Before the Satisfaction


eileen_icon.gif sylar_icon.gif

Scene Title Before the Satisfaction
Synopsis Two enemies gather their bearings and assess their situation.
Date February 15, 2011

Ruins of Midtown


While Sylar is preoccupied blowing gaping holes in her flock that only contract and close again, the birds flying closer and closer together in tight formation to make up for the numbers they've lost, Eileen rounds the corner in her wool and leathers already at a lope.

She must move quickly, not only because she has only one chance— one syringe of Adynomine wrapped between her gloved fingers, but because her heart is hopping rabbit-fast in her chest and it's the adrenaline powering through her veins that keeps her limbs from seizing up with fright. As she closes the distance between them, he'll feel it— that familiar surge of strength on top of what Dora is already feeding him with.

He won't see its source until it's too late and Eileen is on top of him, the syringe punched through his coat and into his back to the left of his spine.

She slams down on the plunger.

Not unlike a house cat on the back of a feral dog, its claws small and mean, finding nerves to pinch and arteries to tear instead of the crunching damage in canine jaws in the same way he splits tears in the flock. He even howls, anger, spittal flying passed ivory teeth at the thud of her weight on his back and the deep bite of the needle.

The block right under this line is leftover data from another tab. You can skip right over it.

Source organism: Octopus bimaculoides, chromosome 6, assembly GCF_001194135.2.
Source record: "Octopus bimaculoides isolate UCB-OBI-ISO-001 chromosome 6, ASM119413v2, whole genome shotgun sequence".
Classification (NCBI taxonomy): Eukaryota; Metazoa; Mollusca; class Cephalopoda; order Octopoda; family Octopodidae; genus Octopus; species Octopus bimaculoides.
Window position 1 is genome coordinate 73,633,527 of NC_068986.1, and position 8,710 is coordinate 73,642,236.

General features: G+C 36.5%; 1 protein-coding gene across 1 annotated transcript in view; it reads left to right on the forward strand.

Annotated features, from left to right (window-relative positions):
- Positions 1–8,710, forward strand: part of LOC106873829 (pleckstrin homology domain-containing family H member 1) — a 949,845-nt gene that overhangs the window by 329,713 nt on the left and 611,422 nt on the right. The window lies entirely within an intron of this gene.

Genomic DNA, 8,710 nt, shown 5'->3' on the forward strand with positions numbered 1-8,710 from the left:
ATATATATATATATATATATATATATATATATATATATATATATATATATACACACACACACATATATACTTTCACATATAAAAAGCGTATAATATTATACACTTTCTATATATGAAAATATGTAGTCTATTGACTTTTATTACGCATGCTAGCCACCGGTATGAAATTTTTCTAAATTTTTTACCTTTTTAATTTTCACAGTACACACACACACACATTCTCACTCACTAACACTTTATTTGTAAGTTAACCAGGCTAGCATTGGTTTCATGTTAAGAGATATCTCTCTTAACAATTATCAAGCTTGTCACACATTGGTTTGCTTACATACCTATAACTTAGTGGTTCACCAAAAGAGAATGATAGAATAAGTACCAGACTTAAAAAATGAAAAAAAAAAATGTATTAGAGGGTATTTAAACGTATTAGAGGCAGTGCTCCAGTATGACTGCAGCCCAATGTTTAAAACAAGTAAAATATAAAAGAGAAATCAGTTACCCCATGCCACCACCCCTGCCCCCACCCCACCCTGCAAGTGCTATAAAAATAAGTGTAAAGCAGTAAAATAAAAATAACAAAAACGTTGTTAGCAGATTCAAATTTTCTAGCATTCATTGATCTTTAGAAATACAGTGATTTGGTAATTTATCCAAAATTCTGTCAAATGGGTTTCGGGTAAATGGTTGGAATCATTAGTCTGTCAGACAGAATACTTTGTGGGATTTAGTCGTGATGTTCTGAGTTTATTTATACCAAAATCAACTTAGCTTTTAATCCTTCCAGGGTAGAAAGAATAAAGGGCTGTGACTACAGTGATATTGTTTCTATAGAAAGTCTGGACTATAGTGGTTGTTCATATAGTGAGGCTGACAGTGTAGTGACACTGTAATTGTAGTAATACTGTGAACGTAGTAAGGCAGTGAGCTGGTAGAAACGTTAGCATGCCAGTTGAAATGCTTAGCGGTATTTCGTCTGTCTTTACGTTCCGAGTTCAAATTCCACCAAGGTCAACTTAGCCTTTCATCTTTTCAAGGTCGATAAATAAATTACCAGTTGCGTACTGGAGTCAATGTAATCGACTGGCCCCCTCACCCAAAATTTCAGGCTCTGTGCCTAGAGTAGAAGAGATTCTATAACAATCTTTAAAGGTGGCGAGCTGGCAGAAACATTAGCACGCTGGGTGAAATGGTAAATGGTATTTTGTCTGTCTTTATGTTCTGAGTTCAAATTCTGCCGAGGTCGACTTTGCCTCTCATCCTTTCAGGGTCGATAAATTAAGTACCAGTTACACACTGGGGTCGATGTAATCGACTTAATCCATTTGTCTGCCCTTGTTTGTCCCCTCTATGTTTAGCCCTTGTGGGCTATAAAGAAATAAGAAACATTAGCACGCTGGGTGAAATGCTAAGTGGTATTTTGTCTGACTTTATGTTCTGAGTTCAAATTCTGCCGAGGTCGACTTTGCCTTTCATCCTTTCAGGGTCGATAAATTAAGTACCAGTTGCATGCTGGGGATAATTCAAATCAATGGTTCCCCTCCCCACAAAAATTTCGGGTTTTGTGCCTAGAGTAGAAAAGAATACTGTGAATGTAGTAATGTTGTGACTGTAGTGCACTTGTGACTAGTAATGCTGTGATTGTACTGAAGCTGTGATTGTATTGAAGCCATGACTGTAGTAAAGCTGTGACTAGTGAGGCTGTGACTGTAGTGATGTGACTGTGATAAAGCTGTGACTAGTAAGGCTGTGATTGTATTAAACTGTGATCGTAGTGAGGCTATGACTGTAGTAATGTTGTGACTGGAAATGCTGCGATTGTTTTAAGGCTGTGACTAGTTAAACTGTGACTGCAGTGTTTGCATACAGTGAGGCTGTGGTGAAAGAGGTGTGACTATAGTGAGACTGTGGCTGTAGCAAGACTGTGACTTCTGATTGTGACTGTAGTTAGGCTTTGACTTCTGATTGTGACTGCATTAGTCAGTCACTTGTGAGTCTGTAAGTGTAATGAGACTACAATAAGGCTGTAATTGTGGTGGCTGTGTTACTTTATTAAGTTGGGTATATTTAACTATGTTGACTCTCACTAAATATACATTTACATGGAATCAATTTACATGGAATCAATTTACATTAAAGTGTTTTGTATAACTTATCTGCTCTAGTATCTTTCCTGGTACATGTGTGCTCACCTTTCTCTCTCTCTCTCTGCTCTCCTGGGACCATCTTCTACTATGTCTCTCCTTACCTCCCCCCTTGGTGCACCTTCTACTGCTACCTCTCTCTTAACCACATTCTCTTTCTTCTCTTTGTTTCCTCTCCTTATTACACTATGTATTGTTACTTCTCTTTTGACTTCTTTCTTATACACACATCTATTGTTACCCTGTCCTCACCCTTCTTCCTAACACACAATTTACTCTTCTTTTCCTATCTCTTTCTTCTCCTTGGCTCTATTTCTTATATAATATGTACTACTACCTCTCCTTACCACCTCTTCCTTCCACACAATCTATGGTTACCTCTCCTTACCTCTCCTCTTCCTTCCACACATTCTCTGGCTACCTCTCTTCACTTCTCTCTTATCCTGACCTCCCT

A fist finds wool and leathers as he turns, both of them spinning together in violence and thrown limbs, the needle wrenching from her hand and tumbling out of his back, leaving her to wonder if she acted fast enough. It certainly feels like maybe not, when a fist impacts her face hard enough for her to see stars and drop her to the ground as if she were thrown. A tooth cracks, an eye aches in its socket, and he's reaching for her, all thick hands, his glasses fallen away.

The world opens up beneath them. Its maw is toothless, but deep like a sword swallower's throat.


Eileen's last thought is: This is going to hurt.

She has no idea how much. When the ground yawns and the pavement splits, her body demands to know why her brain isn't falling unconscious, because that's what it feels like. A hand goes out, making a feeble grab for something to hold onto, but everything within reach is going under too. The sidewalk bends, buckles, and by proximity so does the chain-link, still rippling.

One minute her life is about to come to an end. The next it may already be over as man, woman, and several thousands pounds of concrete, steel and aluminum fencing go pouring into a hole in the street that wasn't there before. Billowing dust and snow rise out of it, but no sounds of life — only the groan and scrape of settling debris.

Confusion, strange pain. These things dominate Sylar's world for long enough that by the time he's thinking coherently again, he's flat on his stomach, his ear clogged with water, his illusion disappeared to reveal his own self. No suit, beneath Epstein's coat, just jeans, black shirt.

Old run-off from the melting winter winds through the bottom of what has to be a tunnel, even obsured as it is by the debris that rained down. Not enough to form a hill, only littering the water-soaked, slimy tunnel ground and peppering both himself and Eileen with filmy, dusty grey. He lifts his head and shakes it in canine exuberance and irritation, breathing shaky, rattling in his throat. He feels—